Figure 3.2 Figure 4.1 Figure 8.3 Figure 9.7 Figure 9.8 Figure 2.4 Figure 2.4

The concepts related to Figure 9.6 in the conceptual framework are shaded.
Mouseover other concepts and click to other figures.


9.45 Metacognitive experiences are not the same as affect or emotions but are feelings, judgments, reactions and experiences instigated during the monitoring of cognitive and task situations. (HOA.47)
9.46 Metacognitive experiences monitor the interaction of metacognitive knowledge task and person variables and are products of these interactions. (HOA.48)
9.47 Metacognitive experiences are influenced by person characteristics including self-concept, self-knowledge, self-awareness and beliefs regarding ability to meet the task demands.
9.48 Sensitivity to the task and its variables, task perceptions, demands and context, including context familiarity and unfamiliarity, influence metacognitive experiences.
9.49 Metacognitive experiences are described as ‘online monitoring of cognition’ or ‘online metacognition’ or ‘online awareness’ which occurs during problem solving or a cognitive task.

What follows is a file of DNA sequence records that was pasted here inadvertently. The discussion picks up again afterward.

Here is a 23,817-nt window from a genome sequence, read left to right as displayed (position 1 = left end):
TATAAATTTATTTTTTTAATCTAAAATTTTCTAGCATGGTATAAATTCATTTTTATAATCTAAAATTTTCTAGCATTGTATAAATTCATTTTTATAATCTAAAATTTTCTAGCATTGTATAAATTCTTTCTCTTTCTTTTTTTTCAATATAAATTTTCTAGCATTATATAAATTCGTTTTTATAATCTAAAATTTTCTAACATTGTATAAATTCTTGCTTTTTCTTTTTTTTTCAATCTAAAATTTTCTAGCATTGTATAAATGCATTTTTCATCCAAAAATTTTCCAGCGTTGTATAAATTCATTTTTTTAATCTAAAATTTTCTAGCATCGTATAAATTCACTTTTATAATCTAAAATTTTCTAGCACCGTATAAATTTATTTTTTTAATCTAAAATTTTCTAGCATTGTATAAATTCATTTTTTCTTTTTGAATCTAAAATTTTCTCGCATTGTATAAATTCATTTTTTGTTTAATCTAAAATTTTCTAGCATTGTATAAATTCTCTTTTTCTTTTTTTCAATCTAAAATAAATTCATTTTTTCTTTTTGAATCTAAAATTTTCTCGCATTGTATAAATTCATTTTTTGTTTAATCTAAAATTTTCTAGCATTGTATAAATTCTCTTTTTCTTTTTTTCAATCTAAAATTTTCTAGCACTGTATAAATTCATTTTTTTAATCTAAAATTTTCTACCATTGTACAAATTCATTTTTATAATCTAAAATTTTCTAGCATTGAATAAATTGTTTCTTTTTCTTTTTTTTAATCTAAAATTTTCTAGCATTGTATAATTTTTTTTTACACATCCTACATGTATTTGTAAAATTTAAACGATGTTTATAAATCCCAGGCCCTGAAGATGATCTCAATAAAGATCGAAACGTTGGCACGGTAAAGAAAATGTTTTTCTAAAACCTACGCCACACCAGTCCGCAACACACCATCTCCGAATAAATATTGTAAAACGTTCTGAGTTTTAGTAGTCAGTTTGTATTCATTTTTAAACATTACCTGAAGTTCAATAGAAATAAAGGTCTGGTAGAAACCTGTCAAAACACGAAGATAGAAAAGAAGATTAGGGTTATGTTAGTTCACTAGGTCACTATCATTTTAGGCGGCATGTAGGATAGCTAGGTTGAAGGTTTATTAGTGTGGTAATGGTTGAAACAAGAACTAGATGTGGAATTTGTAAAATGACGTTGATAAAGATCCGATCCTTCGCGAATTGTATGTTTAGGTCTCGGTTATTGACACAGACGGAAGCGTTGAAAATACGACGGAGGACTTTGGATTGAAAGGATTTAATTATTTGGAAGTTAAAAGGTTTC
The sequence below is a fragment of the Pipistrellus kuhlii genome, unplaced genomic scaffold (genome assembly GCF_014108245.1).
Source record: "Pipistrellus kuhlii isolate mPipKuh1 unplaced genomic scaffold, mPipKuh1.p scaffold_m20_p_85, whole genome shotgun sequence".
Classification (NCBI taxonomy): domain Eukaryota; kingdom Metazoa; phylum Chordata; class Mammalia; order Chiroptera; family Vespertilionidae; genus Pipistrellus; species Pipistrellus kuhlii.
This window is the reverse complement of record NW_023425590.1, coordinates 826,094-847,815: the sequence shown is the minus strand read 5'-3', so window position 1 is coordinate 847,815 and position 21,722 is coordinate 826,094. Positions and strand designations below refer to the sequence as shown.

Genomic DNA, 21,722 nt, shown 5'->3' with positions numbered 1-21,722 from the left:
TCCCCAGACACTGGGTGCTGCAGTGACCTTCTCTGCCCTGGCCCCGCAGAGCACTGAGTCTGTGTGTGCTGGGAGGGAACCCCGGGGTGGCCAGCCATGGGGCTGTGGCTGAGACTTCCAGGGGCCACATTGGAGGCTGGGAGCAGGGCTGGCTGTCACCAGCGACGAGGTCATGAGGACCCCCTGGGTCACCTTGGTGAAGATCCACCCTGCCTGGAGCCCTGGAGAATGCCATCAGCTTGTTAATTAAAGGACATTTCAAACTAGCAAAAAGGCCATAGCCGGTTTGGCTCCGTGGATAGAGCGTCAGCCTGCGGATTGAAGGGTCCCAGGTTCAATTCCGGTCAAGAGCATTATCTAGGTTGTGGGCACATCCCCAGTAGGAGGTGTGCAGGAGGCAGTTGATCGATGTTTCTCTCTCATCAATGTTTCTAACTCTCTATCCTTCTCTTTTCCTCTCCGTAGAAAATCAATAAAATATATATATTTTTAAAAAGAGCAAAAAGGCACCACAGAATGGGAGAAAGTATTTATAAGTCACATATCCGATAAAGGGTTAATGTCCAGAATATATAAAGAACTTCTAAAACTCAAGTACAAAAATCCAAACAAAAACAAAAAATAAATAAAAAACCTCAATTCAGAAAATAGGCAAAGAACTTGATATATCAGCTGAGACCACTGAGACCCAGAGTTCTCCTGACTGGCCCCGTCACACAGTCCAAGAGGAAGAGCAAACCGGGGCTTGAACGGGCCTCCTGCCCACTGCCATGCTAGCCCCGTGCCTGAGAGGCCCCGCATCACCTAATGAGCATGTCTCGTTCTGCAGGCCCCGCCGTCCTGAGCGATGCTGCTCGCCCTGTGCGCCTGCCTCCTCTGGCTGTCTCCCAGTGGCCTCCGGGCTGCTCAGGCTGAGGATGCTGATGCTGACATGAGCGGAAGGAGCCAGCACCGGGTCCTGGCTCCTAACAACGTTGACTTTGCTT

9.50 Metacognitive experiences inform, influence and prompt control and self-regulation.
9.51 Metacognitive experiences provide feedback regarding self-concept including ability, attributions, confidence and difficulty related to the knowledge domain, context and task.
9.52 Self-concept can affect both monitoring and control and influence and is influenced by metacognitive experiences.
9.53 Academic self-concept affects the development of strategy knowledge, selection and application.
9.54 Academic self-concept especially self-efficacy and self-perception influence metacognitive experiences and inform metacognitive knowledge. (HOA.49)

Diagram 9.6